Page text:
Exclusive – 'Vomited, visited a hospital' - Tushar Deshpande recalls his struggle with Delhi pollution

Exclusive – ‘Vomited, visited a hospital’ – Tushar Deshpande recalls his struggle with Delhi pollution

In the wake of polarised reactions on why the BCCI chose to schedule a November game in Delhi, fast bowler Tushar Deshpande recalls his struggles with the capital’s smog in a Ranji Trophy match.

Delhi Smog and Tushar Despande
Tushar Despande. (Photo Source: Twitter)

Mumbai’s Tushar Deshpande, who took 51 wickets from 22 games across formats in the 2018-19 domestic season, was left troubled by the Delhi smog in a Ranji Trophy game.

“Delhi has turned into a gas chamber. It is very important that we protect ourselves from this toxic air. Through private & government schools, we have started distributing 50 lakh [5 million] masks today and I urge all Delhiites to use them whenever needed,” reads Delhi Chief Minister Arvind Kejriwal’s latest tweet.

As the national capital prepares to embrace another winter full of smoggy blankets, an important question that has emerged is, how will India vs Bangladesh T20I match be played at the Arun Jaitley stadium amidst alarming pollution level?

Delhi’s air quality has dropped to the ’emergency’ category for the first time since January 2019; schools have been shut till November 5. But as per the BCCI, the game must go on due to challenges in changing the venue at the eleventh hour.

‘Playing in such polluted air wasn’t easy’ – Tushar Deshpande

In the wake of polarised reactions on why the BCCI chose to schedule a November game in Delhi, fast bowler Tushar Deshpande recalls his struggles with the capital’s smog in a Ranji Trophy match between Mumbai and Railways at the Karnail Singh Stadium last November.

Speaking to CricTracker, Tushar said, “It was the 28th of November last year when we landed in Delhi. The moment we reached I started feeling dizzy, head was spinning, had breathing difficulties. I could not go for practice the next day because I vomited and was advised to get myself checked at a hospital. When I went to the hospital I was given a nebulizer after which I felt better.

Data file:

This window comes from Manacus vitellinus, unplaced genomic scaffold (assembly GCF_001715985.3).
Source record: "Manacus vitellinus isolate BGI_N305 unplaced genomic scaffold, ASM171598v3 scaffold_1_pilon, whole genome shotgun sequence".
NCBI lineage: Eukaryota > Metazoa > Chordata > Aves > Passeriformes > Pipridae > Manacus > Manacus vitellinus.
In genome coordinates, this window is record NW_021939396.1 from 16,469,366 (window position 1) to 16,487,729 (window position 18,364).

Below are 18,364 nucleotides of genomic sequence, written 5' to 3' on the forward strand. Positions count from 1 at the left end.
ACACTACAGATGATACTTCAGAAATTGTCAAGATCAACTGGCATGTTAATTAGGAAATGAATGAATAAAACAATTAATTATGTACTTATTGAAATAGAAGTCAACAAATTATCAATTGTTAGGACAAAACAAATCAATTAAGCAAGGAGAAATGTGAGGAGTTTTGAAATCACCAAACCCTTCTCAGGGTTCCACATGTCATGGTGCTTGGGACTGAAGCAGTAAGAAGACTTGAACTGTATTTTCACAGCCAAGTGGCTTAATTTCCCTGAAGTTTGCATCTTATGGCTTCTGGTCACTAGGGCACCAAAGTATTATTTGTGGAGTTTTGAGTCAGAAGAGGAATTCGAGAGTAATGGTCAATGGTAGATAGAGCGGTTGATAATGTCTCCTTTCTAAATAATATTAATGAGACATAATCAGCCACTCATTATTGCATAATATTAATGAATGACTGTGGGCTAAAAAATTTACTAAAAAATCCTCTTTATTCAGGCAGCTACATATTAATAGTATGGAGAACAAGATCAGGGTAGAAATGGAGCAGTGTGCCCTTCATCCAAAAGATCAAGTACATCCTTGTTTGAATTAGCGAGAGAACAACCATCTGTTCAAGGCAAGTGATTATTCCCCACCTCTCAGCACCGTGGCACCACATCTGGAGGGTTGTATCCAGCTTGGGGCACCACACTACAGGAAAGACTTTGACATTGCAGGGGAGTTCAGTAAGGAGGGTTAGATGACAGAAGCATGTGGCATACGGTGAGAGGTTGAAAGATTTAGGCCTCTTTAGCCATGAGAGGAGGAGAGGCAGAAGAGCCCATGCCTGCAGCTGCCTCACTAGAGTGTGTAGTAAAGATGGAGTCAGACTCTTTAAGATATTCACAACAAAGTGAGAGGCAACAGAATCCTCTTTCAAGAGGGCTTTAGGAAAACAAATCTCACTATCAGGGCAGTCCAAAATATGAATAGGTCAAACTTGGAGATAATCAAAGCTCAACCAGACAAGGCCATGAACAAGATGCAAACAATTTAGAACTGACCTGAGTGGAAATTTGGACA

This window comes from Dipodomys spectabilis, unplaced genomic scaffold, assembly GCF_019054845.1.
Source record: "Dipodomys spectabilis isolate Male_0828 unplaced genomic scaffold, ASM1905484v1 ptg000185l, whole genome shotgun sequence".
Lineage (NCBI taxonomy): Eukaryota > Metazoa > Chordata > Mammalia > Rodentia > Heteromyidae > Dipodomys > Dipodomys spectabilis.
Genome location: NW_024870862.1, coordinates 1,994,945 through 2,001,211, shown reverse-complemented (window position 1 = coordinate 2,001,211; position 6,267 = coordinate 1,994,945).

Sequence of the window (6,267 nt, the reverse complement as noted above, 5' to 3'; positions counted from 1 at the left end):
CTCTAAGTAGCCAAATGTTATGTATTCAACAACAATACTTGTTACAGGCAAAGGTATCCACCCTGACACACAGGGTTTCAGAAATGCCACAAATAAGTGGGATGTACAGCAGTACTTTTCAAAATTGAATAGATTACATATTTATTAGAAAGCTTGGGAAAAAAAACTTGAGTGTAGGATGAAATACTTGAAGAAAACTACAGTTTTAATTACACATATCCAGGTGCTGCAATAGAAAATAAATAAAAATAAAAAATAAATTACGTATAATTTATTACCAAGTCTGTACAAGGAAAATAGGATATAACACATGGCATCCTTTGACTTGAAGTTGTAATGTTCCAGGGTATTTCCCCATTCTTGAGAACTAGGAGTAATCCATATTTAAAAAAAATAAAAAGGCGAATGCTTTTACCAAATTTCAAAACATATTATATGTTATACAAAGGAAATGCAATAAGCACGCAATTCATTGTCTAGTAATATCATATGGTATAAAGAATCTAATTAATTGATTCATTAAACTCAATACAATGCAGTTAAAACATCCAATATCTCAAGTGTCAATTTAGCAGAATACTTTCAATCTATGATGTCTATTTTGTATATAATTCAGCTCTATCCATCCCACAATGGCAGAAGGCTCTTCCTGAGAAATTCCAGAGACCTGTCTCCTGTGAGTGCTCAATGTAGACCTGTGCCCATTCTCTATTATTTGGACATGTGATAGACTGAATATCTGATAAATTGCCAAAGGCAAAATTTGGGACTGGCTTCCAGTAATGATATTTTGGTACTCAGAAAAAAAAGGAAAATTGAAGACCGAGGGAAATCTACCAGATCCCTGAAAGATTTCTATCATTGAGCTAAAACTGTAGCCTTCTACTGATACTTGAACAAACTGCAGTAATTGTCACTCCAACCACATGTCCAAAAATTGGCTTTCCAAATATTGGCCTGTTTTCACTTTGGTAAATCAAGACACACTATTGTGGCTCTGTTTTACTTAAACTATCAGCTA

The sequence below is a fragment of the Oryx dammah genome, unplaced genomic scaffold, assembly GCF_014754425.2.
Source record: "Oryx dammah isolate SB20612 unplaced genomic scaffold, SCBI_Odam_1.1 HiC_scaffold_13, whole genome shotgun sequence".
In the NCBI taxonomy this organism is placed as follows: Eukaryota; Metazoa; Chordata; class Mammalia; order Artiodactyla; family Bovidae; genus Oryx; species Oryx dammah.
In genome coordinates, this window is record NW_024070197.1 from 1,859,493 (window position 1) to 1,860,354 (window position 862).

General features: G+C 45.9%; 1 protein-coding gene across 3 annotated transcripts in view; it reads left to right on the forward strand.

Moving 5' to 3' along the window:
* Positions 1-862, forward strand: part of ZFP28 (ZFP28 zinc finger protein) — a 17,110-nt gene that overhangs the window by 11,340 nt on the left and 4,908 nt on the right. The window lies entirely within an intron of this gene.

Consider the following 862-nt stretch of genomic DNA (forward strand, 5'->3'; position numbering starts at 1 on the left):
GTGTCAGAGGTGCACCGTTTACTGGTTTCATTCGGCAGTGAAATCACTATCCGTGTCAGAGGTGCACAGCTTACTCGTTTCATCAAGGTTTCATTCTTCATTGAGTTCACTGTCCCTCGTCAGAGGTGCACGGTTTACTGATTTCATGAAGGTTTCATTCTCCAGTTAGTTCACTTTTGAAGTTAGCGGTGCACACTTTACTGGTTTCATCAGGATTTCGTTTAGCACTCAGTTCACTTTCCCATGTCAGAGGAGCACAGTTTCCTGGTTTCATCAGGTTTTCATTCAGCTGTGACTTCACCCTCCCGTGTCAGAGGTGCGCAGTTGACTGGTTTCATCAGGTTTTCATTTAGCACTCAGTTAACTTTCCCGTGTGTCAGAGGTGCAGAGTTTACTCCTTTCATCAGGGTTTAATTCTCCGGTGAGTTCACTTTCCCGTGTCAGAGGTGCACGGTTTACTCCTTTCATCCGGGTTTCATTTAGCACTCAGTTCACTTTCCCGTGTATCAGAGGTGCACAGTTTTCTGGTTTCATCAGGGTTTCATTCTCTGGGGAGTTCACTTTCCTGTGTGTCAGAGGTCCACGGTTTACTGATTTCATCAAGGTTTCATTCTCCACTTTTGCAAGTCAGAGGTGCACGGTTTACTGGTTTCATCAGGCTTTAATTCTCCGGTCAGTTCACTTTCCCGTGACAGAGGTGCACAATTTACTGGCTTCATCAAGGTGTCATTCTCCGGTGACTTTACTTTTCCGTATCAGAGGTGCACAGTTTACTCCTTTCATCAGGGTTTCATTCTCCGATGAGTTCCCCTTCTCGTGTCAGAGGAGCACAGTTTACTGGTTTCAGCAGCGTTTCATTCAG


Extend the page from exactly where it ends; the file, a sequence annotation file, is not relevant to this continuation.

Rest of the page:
“I wore a mask on all the days of the game, and so did a few of my teammates. Playing in such polluted air wasn’t easy.”

Also joining in the conversation was Mumbai team’s physio Kishore Nakhale, who was with the players when they felt restless. Explaining the consequences of smog on the players, Nakhale said, “Smog causes restlessness among the players. There will also be complaints of vomiting. Two to three of our players had complained of a headache. Excessive smog can also lead to asthma and lung problems. Tushar and Siddhesh Lad had worn a mask during the entire course of the game. Basically, eye irritation, breathlessness, headache and vomiting are the main issues caused by toxic air.”

When Sri Lanka played a Test in Delhi in 2017, a number of their players complained of uneasiness and the game had to be stopped for close to 30 minutes. However, none of the Indian players came out wearing a mask. It was argued that the visitors felt uneasy because they came from a relatively greener and cleaner country.

But with some of the Indian domestic players too coming out to talk about the hazardous consequences of playing in polluted cities, it is up to the BCCI and their new President Sourav Ganguly to ensure that going forward, the players’ health is prioritized over the venue.